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Opinion

Sex for sale: Why Sweden punishes buyers

To combat prostitution and sex trafficking, Sweden made it illegal to buy sexual services in 1999. Its record since then stands out amid the failures of legalized prostitution elsewhere in Europe.

By Janice Raymond / September 7, 2010



Amherst, Massachusetts

At a time when some governments are trying – and failing – to combat sex trafficking by legalizing prostitution, Sweden’s innovative approach stands out as an exemplary model of lawmaking that reduces prostitution, penalizes men, and protects women.

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As human trafficking became an increasing global problem in the 1990s, Sweden took an intensive look at its prostitution policy. It concluded that a country cannot resolve its sex trafficking problem without targeting the demand for prostitution. In 1999, Sweden passed landmark legislation that made it illegal to buy sexual services.

The legislation was built on the public consensus that the system of prostitution promotes violence against women by normalizing sexual exploitation. Thus, in a society that aspires to advance women’s equality, it is unacceptable for men to purchase women for sexual exploitation, whether rationalized as a sexual choice or as “sex work.”

Sweden does not penalize the persons in prostitution but makes resources available to them. Instead it targets and exposes the anonymous perpetrators – the buyers, mostly men, who purchase mainly women and children in prostitution.

The key to the law’s effectiveness lies not so much in penalizing the men (punishments are modest) but in removing the invisibility of the buyers and making their crimes public. Men now fear being outed as prostitution users.

Sweden's success

In July, the government of Sweden published an evaluation of the first 10 years of the law. While acknowledging that much remains to be done, the report’s findings are overwhelmingly positive:

•Street prostitution has been cut in half, “a direct result of the criminalization of sex purchases.”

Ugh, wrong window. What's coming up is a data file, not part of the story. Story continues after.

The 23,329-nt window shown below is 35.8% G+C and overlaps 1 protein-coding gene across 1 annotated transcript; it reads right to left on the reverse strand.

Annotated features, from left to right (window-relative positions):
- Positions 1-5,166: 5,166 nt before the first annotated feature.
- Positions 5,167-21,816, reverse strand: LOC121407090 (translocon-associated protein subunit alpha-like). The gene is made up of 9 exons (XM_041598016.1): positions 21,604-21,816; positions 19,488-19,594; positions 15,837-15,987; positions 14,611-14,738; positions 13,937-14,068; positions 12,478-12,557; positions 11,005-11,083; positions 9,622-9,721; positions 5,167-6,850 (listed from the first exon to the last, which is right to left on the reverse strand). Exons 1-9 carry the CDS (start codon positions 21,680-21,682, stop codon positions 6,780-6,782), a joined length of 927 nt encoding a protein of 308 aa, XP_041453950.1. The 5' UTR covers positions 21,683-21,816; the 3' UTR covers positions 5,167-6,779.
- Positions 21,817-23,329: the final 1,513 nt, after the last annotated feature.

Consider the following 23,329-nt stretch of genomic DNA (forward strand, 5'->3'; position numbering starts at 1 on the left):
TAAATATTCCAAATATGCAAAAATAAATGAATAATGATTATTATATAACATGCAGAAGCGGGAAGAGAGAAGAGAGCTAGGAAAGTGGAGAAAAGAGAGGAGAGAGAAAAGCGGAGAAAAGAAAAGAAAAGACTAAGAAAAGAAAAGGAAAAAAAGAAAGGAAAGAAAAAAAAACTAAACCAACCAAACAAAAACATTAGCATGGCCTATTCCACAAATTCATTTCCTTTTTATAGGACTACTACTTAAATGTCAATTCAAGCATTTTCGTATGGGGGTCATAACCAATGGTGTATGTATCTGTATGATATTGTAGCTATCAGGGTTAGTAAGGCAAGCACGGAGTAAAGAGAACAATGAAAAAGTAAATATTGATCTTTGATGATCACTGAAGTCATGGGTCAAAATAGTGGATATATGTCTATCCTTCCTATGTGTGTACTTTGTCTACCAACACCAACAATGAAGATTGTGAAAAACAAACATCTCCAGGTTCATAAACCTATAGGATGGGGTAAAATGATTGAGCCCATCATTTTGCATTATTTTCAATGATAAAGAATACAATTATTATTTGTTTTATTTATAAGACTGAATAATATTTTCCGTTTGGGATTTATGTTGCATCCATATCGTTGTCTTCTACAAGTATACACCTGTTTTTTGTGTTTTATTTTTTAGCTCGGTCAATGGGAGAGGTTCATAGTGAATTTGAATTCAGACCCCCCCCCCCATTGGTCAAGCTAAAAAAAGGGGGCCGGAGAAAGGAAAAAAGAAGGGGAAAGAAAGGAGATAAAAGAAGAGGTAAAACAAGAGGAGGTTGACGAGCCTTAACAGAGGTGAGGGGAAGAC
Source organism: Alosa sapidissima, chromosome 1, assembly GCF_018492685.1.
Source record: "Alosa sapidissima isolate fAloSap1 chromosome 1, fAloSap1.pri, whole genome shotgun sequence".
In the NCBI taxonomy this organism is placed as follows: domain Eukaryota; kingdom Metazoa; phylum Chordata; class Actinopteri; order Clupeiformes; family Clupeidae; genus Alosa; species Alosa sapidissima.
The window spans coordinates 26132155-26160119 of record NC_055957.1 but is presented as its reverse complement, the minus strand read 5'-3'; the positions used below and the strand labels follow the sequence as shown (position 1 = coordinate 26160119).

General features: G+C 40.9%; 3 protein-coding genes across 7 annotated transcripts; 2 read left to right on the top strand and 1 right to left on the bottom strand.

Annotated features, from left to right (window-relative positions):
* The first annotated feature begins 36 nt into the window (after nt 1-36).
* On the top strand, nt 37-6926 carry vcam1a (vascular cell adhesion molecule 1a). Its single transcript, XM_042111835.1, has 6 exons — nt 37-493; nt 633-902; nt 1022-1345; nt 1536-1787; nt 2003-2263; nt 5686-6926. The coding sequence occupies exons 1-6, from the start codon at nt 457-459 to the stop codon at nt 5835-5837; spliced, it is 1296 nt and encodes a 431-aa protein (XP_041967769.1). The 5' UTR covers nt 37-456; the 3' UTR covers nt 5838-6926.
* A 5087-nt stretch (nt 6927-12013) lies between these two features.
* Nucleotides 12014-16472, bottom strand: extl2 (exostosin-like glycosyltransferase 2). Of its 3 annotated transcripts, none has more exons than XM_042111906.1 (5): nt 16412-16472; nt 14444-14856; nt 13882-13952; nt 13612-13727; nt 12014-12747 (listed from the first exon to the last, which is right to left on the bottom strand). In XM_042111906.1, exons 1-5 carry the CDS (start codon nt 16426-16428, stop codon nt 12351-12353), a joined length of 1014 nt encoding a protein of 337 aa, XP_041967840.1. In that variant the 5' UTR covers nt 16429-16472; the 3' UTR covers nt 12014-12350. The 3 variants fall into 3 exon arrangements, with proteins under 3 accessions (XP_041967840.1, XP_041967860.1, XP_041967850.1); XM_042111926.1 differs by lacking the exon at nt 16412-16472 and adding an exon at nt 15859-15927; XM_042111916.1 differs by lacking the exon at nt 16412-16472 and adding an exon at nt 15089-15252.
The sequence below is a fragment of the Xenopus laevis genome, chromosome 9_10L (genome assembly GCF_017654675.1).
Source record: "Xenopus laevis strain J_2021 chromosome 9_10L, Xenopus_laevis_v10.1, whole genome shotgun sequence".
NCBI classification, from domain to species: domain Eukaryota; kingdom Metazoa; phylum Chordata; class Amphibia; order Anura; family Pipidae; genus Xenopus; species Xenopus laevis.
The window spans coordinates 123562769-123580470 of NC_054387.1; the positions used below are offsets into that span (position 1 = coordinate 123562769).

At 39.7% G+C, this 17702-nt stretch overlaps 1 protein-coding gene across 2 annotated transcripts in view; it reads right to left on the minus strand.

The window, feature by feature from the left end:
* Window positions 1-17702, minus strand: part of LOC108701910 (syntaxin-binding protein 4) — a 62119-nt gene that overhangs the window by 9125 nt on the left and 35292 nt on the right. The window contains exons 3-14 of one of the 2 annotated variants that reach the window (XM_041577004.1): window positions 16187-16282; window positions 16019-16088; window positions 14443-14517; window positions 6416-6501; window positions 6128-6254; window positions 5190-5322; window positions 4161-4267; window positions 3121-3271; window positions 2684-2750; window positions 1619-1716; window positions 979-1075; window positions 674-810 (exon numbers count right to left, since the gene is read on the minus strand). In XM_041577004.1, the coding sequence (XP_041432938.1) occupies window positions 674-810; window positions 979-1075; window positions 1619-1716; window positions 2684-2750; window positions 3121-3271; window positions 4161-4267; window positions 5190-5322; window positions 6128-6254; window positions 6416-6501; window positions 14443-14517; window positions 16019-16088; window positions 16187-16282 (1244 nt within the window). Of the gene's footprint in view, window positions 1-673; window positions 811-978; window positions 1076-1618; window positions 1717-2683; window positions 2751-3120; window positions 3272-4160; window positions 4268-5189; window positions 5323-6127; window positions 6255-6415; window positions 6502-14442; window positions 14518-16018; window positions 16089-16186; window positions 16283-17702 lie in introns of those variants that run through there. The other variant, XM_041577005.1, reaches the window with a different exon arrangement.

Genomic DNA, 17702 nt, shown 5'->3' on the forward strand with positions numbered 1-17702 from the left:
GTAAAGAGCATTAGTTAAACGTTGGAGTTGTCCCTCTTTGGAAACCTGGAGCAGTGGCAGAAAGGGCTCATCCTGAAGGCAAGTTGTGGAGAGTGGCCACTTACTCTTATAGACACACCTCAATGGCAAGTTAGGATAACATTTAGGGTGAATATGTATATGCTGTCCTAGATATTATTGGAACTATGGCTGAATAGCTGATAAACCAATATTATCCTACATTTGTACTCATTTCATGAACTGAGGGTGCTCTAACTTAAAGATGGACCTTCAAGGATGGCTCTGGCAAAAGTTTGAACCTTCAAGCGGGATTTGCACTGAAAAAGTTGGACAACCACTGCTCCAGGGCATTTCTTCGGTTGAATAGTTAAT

•There is no evidence that the decrease in street prostitution has led to an increase in prostitution elsewhere, whether indoors or on the Internet.

•Extensive services exist in the larger cities to assist those exploited by prostitution.

•Fewer men state that they purchase sexual services.

•More than 70 percent of the Swedish public support the law.

Initially critical, police now confirm the law works well and deters other organizers and promoters of prostitution, especially traffickers, who find in Sweden an intolerant environment in which to sell women and children for sex. Based on National Criminal Police reports, Sweden appears to be the only country in Europe where prostitution and sex trafficking have not increased during the past decade. [Editor's note: The original version of this sentence wrongly suggested that National Criminal Police reports made this comparison.]

Sweden’s progress contrasts sharply with the dismal results of other European countries that have professionalized pimping, brothels, and additional aspects of the prostitution industry.

Failures of legalized prostitution

In 2002, Germany decriminalized the procuring of prostitution, made it legally easier to establish brothels and other prostitution enterprises, lifted the prohibition against promoting prostitution, and proposed contracts and benefits for women in prostitution establishments.

In 2007, a federal government report found that the German Prostitution Act had not improved conditions for women in the prostitution industry nor helped them to leave. It had also failed “to reduce crime in the world of prostitution.” Finally, the report stated that “prostitution should not be considered to be a reasonable means for securing one’s living.”

The government is now drafting an impoverished version of Sweden’s law that would merely punish buyers of those forced into prostitution or who are victims of trafficking. Which raises the question: Why would a buyer ask her if she’s a victim – and why would she tell him?